London: Second seed Andy Murray survived a ferocious Jo-Wilfried Tsonga fightback to reach the Wimbledon semifinals for the seventh time, winning the Wednesday's second Centre Court blockbuster 7-6(10), 6-1, 3-6, 4-6, 6-1.
After Roger Federer's miraculous earlier escape act against Marin Cilic, when he recovered from two sets down to win, 12th seeded Frenchman Tsonga threatened something equally improbable as dusk settled at the All England Club.
When the maverick Frenchman blazed away, firing winners from here, there and everywhere, to take the third and fourth sets Murray was wobbling. The crowd could barely believe their eyes.
But just when the match appeared to be spiralling out of control for the agitated Scot, the 2013 champion rediscovered his early authority to dominate the decider and set up a semifinal with Czech 10th seed Tomas Berdych, who beat Lucas Pouille 7-6(4), 6-3, 6-2.
"It was a tough match. At the end of the fourth set it was really tough," Murray, who had not dropped a set to reach the quarterfinals, said in a courtside interview.
"To lose that set 6-4 was hard, but I tried to use all my energy at the start of the fifth to get myself pumped up, and the crowd, and thankfully got the break and managed to hang on."
After the memorable Federer exploits there was a danger that Murray's match against Tsonga might prove a mere footnote.
Those fears vanished in a high-quality opening set in which Murray was dragged into an epic 22-point tie-break despite forging ahead with an early break of serve.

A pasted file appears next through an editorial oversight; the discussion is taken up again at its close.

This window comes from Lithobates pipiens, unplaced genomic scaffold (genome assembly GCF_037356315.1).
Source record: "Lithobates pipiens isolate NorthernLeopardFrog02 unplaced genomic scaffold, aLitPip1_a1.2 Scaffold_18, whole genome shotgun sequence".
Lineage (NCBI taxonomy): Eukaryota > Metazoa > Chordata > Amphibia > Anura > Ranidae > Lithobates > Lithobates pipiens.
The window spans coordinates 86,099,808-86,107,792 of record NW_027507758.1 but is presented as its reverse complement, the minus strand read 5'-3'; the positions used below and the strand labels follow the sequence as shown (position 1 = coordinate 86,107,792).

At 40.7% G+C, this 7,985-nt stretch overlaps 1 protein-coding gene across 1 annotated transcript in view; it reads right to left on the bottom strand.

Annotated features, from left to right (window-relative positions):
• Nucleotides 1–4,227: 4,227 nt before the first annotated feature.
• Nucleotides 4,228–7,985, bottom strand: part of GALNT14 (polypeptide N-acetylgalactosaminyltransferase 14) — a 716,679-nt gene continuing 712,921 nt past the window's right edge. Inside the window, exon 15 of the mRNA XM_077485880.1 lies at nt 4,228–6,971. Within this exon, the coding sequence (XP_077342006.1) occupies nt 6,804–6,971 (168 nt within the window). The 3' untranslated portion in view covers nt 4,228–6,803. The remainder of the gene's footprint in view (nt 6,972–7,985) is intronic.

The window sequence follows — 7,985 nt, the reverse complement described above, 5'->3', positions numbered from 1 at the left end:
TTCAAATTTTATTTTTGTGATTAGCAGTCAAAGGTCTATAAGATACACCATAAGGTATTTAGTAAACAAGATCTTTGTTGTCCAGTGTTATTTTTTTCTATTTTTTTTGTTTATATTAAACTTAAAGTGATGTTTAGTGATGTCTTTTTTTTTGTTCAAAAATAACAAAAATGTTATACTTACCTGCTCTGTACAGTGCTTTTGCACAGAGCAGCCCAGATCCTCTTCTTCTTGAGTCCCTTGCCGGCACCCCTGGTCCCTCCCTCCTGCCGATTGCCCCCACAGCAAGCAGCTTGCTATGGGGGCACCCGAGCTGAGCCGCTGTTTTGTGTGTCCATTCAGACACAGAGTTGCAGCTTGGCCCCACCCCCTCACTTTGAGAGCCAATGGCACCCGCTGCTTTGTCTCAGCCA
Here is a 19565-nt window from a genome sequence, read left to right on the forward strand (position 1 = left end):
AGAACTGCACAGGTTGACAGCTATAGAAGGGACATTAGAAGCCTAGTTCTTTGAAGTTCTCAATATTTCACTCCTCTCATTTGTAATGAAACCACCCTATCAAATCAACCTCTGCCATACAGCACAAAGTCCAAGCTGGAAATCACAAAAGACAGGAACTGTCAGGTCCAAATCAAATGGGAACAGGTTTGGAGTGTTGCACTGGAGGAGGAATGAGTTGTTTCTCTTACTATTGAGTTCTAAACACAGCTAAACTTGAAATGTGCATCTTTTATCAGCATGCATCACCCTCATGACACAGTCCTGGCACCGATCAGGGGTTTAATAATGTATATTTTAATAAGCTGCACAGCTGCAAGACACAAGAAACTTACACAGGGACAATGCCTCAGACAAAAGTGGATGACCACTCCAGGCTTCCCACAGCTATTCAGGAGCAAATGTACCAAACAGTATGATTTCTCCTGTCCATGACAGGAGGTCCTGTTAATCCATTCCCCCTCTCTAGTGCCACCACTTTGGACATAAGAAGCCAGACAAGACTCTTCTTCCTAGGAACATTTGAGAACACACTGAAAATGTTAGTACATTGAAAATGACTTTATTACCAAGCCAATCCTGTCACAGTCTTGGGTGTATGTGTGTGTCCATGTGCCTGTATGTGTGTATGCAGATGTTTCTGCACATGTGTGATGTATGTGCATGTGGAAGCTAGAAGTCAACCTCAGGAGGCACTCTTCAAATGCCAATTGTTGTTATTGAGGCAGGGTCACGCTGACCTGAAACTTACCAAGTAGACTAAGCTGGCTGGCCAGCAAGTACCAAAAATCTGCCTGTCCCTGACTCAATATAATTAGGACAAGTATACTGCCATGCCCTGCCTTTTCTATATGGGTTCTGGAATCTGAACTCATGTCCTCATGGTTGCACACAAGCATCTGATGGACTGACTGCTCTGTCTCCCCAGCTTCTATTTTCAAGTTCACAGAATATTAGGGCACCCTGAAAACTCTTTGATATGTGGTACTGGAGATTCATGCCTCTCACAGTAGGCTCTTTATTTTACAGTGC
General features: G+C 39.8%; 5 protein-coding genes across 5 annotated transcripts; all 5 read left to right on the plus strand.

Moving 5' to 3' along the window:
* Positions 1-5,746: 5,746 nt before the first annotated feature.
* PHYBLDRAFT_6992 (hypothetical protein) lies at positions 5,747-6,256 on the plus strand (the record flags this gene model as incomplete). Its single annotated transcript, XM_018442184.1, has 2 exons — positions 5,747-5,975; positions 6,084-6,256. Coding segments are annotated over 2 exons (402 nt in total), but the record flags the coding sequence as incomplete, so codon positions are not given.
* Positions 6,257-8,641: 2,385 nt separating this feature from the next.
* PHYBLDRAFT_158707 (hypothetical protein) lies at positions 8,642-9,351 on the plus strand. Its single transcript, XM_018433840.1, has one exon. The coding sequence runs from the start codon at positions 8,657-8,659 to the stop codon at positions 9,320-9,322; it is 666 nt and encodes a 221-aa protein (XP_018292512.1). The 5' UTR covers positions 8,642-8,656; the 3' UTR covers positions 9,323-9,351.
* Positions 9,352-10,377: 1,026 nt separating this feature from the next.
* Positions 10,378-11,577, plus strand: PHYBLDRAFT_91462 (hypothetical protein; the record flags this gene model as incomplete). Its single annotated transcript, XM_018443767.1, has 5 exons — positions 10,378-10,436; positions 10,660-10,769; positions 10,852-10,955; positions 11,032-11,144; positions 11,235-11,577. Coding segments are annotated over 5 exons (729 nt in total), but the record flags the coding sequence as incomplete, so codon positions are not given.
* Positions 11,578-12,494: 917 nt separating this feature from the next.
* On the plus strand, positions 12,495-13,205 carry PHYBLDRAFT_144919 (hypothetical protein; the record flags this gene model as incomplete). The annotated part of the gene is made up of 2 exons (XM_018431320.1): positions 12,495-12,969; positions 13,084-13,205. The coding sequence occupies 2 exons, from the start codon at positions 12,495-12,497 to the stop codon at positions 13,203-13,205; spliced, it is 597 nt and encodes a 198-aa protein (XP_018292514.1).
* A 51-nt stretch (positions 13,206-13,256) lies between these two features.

Tsonga had lost both of his previous Wimbledon clashes with Murray and was on an eight-set losing streak against the Scot, but he showed no inferiority complex.
He ended a scintillating 20-stroke rally with a volley to move 6-4 ahead in the tie-breaker, but Murray replied with an ace and devilish service return to set up a routine pass.
Tsonga spurned a third set point when skewing a backhand wide off a Murray second serve.
He was made to pay as Murray produced a moment of magic to run down a drop shot and punch a backhand pass which the diving Tsonga netted at 10-10 -- the Scot roaring to the crowd and pumping his fist in defiance.
The second seed then claimed the opening set with a volley into an open court on his fourth set point.
Rock solid Murray was buoyant and the spirit ebbed away from Tsonga in a one-sided second set.
But the 31-year-old Frenchman roared back with some audacious attacking tennis and Briton Murray, for the first time in a tournament that had been stress-free before, looked flummoxed.
Murray, hot favourite after champion Novak Djokovic's third-round demise, lost concentration in the third set and Tsonga capitalised to extend the contest.
Murray led 4-2 in the fourth before Tsonga, winners flowing from his racket, reeled off four games in a row to send the match into a decider.
Tsonga had a break point at the start of the fifth as Murray shovelled a forehand into the net, but he slipped mid-rally and Murray snuffed out the danger.
The Briton broke in the next game and never looked back as he racked up his 100th Tour level match on grass -- second only amongst active players to seven-times champion Federer who could await in Sunday's final. Eariler, Federer put his global army of "Fed-Head" fans through the wringer for four nerve-shredding sets before he kept alive his pursuit of a record eighth Wimbledon title with a 6-7(4), 4-6, 6-3, 7-6(9), 6-3 win over Marin Cilic in the quarterfinals.